Turning creates new passages in your pile, allowing oxygen in. Turning keeps your pile from compressing and shutting out oxygen. Odor in a compost piles comes from overly moist and matted green material. By turning your pile you let oxygen in, expose more material to the air and the heat, thus keep the process going. Remember those naughty chickens who keep getting in my pile and scratching, they’re just aerating my pile for me! Turning and aerating makes aerobic bacteria happy! The happier your aerobic bacteria is, the faster your compost pile will turn into lovely fertilizer. And who doesn’t want some great fertilizer!?!?!?

Our hen Grumpy Goldie inspecting our composted we added to our garden beds this spring

 

19 thoughts on “The Ins and Outs of Composting

  1. Is your homestead an "organic" one, and by that I mean, do you feed your animals organic feed, do you only eat organic, etc? What I'm getting at is, we're not yet at the place where I can answer "yes" to those questions. Getting better but it feels like baby steps. That said, if chicken manure is in there I don't feel like the compost can be used to use in my veggie garden for sure. But what about flowers? Will bees and butterflies be affected negatively if flowers are grown with it? (I have been accused a time or two in my life of making things too difficult but I have read many, many posts and articles on composting and this has never been made clear by anyone).
    Thanks so much!

    1. No we aren't "organic" by definition. We try not to use chemicals. As far as our feed, it is name brand so, no it isn't "organic" either. You can use compost with chicken poo for veggies, unless it is a personal preference. The poo decomposes and breaks down. The bees and butterflies will not have a clue if you include poo in the composting process. Think of it this way…. in nature things poo and die and decompose, it is the cycle of life. Wild flowers grow and benefit from the decomposed material that puts nutrients into the soil they grow in. The butterflies and bees thrive from getting their nourishment from the plants. In composting, you are just speeding up the decomposition process will making a focused area for doing so.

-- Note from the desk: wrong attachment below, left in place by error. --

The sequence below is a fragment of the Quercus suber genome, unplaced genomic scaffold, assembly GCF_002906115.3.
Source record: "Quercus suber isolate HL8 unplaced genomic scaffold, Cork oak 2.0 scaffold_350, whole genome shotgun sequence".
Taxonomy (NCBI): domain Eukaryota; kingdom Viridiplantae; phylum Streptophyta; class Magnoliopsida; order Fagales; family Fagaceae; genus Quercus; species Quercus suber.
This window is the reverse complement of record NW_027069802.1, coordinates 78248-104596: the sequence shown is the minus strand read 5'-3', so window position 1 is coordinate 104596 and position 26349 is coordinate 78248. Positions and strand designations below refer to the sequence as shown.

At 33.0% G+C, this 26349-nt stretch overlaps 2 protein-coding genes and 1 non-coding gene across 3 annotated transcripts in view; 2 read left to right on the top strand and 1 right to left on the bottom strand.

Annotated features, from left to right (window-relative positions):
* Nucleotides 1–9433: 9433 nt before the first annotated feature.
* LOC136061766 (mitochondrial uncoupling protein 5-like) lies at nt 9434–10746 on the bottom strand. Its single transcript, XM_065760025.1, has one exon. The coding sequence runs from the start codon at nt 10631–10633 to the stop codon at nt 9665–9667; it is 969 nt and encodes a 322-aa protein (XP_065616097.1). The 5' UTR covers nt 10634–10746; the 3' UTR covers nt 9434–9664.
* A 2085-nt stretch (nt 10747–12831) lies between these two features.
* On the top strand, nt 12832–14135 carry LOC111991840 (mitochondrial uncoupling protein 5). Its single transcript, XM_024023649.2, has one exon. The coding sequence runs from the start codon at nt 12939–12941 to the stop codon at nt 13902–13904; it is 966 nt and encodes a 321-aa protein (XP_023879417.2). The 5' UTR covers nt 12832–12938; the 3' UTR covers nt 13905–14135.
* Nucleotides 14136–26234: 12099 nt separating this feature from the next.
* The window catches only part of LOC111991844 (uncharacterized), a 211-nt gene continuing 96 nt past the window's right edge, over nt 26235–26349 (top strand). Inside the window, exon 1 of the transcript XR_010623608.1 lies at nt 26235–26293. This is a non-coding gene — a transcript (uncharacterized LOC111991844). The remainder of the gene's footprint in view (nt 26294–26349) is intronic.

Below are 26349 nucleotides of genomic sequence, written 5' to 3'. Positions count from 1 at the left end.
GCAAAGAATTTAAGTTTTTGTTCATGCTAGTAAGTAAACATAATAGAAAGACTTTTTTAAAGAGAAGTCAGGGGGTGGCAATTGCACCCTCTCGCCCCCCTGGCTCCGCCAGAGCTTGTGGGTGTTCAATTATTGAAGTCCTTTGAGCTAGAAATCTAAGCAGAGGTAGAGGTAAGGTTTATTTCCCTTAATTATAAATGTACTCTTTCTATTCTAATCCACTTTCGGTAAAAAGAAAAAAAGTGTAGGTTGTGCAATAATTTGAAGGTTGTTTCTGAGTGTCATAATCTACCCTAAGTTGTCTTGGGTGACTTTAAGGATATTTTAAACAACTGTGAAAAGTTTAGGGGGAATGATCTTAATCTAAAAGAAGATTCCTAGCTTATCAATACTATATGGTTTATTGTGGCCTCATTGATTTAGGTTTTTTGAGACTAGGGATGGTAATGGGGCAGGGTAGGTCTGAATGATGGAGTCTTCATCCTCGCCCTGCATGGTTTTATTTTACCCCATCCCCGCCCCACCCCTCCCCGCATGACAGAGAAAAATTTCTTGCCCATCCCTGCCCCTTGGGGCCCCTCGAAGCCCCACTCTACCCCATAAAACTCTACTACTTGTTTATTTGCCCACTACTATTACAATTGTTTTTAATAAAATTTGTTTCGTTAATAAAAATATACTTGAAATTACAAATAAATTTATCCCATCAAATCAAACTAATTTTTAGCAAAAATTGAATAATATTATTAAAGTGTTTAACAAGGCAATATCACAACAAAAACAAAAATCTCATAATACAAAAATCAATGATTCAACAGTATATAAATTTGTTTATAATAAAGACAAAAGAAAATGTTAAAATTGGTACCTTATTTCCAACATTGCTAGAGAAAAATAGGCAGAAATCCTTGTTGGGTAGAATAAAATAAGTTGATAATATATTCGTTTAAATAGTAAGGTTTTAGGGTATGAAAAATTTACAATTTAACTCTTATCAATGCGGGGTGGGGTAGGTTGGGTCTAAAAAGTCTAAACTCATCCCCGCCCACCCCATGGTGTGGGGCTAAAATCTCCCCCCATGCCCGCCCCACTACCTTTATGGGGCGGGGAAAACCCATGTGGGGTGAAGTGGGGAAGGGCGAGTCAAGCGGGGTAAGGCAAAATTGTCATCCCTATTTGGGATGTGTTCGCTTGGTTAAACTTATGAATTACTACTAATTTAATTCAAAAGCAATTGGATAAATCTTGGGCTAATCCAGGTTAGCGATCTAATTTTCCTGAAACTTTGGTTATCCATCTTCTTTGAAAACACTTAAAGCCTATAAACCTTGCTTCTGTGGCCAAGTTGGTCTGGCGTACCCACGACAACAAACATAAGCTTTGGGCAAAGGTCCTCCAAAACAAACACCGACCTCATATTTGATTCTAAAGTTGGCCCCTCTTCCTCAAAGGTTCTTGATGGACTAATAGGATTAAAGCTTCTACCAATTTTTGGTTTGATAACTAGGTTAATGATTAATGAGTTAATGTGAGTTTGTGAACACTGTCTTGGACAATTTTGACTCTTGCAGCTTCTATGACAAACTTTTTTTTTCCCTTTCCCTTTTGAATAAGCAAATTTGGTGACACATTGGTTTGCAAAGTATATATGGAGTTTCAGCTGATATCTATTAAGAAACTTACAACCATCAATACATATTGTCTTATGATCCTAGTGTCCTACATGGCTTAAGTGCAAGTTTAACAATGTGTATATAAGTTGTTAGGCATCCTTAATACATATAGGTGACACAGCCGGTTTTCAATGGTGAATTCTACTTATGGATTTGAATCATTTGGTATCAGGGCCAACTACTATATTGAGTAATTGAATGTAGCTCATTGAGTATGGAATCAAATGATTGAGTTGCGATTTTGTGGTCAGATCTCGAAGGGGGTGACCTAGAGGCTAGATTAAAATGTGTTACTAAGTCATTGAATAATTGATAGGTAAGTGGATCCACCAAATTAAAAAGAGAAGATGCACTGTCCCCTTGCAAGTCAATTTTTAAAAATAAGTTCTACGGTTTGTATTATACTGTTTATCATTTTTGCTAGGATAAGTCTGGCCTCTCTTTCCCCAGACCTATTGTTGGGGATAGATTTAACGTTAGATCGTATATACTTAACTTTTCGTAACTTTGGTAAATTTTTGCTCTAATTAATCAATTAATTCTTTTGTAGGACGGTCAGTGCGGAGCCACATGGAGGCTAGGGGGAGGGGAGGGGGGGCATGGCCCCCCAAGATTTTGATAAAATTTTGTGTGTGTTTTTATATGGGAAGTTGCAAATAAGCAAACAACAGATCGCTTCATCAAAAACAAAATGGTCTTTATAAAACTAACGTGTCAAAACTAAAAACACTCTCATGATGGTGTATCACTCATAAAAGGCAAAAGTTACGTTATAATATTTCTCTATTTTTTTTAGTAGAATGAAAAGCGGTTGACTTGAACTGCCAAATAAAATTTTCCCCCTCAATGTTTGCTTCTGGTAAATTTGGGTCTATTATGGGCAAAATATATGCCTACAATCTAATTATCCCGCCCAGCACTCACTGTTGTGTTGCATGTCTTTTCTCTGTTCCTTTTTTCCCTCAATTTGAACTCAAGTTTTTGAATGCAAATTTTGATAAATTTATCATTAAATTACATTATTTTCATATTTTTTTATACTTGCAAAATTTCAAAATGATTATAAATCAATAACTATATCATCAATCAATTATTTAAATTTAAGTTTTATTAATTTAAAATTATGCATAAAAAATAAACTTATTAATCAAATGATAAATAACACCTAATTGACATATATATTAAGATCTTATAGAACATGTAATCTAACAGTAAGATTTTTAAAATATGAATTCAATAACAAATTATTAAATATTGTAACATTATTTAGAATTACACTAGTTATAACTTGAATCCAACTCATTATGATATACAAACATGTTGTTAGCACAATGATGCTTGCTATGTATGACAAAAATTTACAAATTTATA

2. We have a little compost going for my Trash to Treasure garden. I don't put a whole lot in it. Vegetable and fruit scraps, egg shells and coffee grounds. We had some top soil brought in to use the space where a small barn used to be. I believe the compost goods has helped way more than commercial fertilizer. I proved my point to my husband who isnt so on board with the whole homesteading thing, but hes learning.

  3. This is a great post on composting. Some folks make composting a science project and swear you have to have just the right mix and layering technique. Reading this post will make it easy for anyone to begin their own compost pile. Thanks for sharing at Green Thumb Thursday.